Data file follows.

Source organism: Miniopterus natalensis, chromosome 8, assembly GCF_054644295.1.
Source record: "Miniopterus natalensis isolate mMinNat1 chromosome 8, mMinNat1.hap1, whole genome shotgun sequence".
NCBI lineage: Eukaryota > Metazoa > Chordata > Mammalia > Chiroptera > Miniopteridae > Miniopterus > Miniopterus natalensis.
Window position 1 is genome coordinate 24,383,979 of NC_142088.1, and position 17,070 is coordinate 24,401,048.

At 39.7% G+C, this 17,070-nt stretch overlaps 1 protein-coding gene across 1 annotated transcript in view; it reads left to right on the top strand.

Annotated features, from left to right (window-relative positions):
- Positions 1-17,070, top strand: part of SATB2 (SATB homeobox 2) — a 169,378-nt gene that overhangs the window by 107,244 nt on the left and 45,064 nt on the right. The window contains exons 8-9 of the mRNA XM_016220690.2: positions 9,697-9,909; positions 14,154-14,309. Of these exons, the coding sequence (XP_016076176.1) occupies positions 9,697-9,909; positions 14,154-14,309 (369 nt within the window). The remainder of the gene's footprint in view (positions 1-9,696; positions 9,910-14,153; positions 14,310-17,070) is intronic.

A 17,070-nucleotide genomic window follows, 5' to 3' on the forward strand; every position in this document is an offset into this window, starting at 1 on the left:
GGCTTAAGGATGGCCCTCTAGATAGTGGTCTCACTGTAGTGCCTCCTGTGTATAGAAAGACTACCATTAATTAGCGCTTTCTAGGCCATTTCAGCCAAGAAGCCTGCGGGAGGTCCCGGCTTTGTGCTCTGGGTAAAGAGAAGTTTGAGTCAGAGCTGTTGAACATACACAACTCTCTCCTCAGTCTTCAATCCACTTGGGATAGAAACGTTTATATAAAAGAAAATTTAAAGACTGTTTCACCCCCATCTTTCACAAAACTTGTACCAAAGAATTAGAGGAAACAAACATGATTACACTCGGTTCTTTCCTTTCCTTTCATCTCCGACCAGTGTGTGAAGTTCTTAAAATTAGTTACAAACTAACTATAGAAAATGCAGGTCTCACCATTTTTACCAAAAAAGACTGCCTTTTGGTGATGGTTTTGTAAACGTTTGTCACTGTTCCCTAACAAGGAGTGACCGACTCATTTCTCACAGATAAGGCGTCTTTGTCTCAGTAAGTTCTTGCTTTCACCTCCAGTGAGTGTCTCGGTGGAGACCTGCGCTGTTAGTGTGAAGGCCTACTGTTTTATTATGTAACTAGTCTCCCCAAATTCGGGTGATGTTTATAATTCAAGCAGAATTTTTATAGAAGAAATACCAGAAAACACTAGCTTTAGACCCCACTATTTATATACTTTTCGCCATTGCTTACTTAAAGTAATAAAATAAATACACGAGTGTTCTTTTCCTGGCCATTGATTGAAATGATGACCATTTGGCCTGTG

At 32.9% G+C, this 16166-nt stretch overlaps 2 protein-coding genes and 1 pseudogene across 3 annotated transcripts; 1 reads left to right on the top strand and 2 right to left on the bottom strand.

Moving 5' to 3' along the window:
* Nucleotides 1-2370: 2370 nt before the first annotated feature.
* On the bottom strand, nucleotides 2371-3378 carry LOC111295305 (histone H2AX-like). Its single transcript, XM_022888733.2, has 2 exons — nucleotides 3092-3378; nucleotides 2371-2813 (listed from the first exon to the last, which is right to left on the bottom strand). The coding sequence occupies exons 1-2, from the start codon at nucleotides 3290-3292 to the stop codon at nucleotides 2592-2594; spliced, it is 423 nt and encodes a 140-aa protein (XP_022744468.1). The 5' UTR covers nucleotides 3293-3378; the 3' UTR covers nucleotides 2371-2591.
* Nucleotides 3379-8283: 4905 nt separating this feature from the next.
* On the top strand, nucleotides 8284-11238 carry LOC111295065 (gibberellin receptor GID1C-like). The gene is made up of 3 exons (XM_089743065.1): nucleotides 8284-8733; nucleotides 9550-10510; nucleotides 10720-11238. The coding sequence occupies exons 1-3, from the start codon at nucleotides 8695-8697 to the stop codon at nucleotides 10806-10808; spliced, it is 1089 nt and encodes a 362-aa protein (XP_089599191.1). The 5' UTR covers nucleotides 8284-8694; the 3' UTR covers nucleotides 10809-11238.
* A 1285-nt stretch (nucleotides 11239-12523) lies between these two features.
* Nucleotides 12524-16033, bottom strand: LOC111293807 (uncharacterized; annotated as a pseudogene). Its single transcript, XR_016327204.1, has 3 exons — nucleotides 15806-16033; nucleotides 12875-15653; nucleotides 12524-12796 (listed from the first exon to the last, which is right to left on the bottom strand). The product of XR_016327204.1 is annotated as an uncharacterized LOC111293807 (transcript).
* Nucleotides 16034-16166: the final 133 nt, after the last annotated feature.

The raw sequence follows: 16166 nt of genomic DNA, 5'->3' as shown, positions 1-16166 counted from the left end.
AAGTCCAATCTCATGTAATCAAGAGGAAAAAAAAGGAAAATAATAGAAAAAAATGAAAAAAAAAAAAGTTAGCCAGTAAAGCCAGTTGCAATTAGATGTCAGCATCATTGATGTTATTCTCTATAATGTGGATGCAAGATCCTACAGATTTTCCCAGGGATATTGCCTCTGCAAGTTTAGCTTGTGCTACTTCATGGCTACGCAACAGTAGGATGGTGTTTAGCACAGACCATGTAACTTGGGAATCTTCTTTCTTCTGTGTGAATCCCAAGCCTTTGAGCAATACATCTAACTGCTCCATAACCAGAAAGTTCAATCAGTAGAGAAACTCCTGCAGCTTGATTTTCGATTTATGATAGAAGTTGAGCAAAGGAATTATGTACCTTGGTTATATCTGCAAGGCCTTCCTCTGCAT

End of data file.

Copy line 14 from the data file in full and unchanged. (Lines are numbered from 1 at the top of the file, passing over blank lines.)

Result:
* Nucleotides 3379-8283: 4905 nt separating this feature from the next.